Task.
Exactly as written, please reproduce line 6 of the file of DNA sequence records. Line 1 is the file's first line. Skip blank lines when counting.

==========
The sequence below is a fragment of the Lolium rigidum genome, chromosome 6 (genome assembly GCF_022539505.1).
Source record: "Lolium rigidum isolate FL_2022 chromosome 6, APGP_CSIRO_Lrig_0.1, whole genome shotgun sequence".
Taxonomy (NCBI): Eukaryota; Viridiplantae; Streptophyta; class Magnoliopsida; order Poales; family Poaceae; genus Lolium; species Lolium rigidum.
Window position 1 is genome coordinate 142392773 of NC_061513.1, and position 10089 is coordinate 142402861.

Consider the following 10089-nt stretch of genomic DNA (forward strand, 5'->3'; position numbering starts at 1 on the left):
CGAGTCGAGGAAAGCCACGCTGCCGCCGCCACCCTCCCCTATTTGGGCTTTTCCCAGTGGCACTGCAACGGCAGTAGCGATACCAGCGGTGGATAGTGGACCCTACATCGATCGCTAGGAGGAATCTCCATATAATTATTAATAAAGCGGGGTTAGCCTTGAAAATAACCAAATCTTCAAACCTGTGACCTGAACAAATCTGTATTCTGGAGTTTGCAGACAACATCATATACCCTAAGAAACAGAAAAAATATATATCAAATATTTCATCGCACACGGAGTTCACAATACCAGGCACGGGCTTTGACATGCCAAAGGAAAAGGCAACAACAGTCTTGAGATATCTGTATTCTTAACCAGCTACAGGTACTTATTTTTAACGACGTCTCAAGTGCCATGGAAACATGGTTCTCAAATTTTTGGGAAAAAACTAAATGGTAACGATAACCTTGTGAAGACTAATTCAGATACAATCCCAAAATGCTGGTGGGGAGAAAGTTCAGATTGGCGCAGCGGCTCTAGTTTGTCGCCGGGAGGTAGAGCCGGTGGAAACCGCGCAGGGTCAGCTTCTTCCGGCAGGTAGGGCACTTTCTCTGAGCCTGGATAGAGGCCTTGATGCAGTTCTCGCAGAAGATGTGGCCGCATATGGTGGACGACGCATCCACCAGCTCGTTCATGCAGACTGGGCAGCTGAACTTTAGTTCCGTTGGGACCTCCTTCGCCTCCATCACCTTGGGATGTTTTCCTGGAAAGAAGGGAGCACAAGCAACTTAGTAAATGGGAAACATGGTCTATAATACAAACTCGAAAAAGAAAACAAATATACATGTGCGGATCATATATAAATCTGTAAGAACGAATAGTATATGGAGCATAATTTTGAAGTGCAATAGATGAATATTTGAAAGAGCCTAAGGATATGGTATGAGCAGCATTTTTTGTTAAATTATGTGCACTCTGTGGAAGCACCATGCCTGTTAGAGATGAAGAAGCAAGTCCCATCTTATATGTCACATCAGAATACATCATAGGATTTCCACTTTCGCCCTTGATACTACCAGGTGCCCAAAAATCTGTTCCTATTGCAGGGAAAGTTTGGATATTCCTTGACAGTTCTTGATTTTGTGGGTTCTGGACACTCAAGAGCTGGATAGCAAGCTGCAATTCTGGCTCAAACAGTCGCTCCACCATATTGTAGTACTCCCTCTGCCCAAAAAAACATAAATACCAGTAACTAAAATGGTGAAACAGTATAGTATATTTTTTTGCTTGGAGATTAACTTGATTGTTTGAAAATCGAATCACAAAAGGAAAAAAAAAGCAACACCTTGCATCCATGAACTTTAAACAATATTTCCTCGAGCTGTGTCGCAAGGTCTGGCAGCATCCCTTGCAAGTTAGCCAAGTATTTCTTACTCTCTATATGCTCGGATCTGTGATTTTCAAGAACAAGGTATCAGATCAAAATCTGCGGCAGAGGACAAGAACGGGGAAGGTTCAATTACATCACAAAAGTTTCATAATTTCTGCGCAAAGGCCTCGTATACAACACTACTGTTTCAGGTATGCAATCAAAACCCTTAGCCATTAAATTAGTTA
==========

CGAGTCGAGGAAAGCCACGCTGCCGCCGCCACCCTCCCCTATTTGGGCTTTTCCCAGTGGCACTGCAACGGCAGTAGCGATACCAGCGGTGGATAGTGGACCCTACATCGATCGCTAGGAGGAATCTCCATATAATTATTAATAAAGCGGGGTTAGCCTTGAAAATAACCAAATCTTCAAACCTGTGACCTGAACAAATCTGTATTCTGGAGTTTGCAGACAACATCATATACCCTAAGAAACAGAAAAAATATATATCAAATATTTCATCGCACACGGAGTTCACAATACCAGGCACGGGCTTTGACATGCCAAAGGAAAAGGCAACAACAGTCTTGAGATATCTGTATTCTTAACCAGCTACAGGTACTTATTTTTAACGACGTCTCAAGTGCCATGGAAACATGGTTCTCAAATTTTTGGGAAAAAACTAAATGGTAACGATAACCTTGTGAAGACTAATTCAGATACAATCCCAAAATGCTGGTGGGGAGAAAGTTCAGATTGGCGCAGCGGCTCTAGTTTGTCGCCGGGAGGTAGAGCCGGTGGAAACCGCGCAGGGTCAGCTTCTTCCGGCAGGTAGGGCACTTTCTCTGAGCCTGGATAGAGGCCTTGATGCAGTTCTCGCAGAAGATGTGGCCGCATATGGTGGACGACGCATCCACCAGCTCGTTCATGCAGACTGGGCAGCTGAACTTTAGTTCCGTTGGGACCTCCTTCGCCTCCATCACCTTGGGATGTTTTCCTGGAAAGAAGGGAGCACAAGCAACTTAGTAAATGGGAAACATGGTCTATAATACAAACTCGAAAAAGAAAACAAATATACATGTGCGGATCATATATAAATCTGTAAGAACGAATAGTATATGGAGCATAATTTTGAAGTGCAATAGATGAATATTTGAAAGAGCCTAAGGATATGGTATGAGCAGCATTTTTTGTTAAATTATGTGCACTCTGTGGAAGCACCATGCCTGTTAGAGATGAAGAAGCAAGTCCCATCTTATATGTCACATCAGAATACATCATAGGATTTCCACTTTCGCCCTTGATACTACCAGGTGCCCAAAAATCTGTTCCTATTGCAGGGAAAGTTTGGATATTCCTTGACAGTTCTTGATTTTGTGGGTTCTGGACACTCAAGAGCTGGATAGCAAGCTGCAATTCTGGCTCAAACAGTCGCTCCACCATATTGTAGTACTCCCTCTGCCCAAAAAAACATAAATACCAGTAACTAAAATGGTGAAACAGTATAGTATATTTTTTTGCTTGGAGATTAACTTGATTGTTTGAAAATCGAATCACAAAAGGAAAAAAAAAGCAACACCTTGCATCCATGAACTTTAAACAATATTTCCTCGAGCTGTGTCGCAAGGTCTGGCAGCATCCCTTGCAAGTTAGCCAAGTATTTCTTACTCTCTATATGCTCGGATCTGTGATTTTCAAGAACAAGGTATCAGATCAAAATCTGCGGCAGAGGACAAGAACGGGGAAGGTTCAATTACATCACAAAAGTTTCATAATTTCTGCGCAAAGGCCTCGTATACAACACTACTGTTTCAGGTATGCAATCAAAACCCTTAGCCATTAAATTAGTTA